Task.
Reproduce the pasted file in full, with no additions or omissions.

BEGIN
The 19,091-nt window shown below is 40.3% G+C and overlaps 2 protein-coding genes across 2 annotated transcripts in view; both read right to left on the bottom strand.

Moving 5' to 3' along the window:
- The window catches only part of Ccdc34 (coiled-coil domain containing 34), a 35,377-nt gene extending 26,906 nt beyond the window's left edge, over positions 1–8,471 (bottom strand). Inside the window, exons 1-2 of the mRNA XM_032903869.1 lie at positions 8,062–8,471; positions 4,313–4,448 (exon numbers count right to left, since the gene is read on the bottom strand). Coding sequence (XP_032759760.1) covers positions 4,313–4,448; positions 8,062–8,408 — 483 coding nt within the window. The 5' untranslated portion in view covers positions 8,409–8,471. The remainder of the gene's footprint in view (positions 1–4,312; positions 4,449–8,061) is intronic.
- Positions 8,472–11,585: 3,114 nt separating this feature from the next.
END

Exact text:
The 19,091-nt window shown below is 40.3% G+C and overlaps 2 protein-coding genes across 2 annotated transcripts in view; both read right to left on the bottom strand.

Moving 5' to 3' along the window:
- The window catches only part of Ccdc34 (coiled-coil domain containing 34), a 35,377-nt gene extending 26,906 nt beyond the window's left edge, over positions 1–8,471 (bottom strand). Inside the window, exons 1-2 of the mRNA XM_032903869.1 lie at positions 8,062–8,471; positions 4,313–4,448 (exon numbers count right to left, since the gene is read on the bottom strand). Coding sequence (XP_032759760.1) covers positions 4,313–4,448; positions 8,062–8,408 — 483 coding nt within the window. The 5' untranslated portion in view covers positions 8,409–8,471. The remainder of the gene's footprint in view (positions 1–4,312; positions 4,449–8,061) is intronic.
- Positions 8,472–11,585: 3,114 nt separating this feature from the next.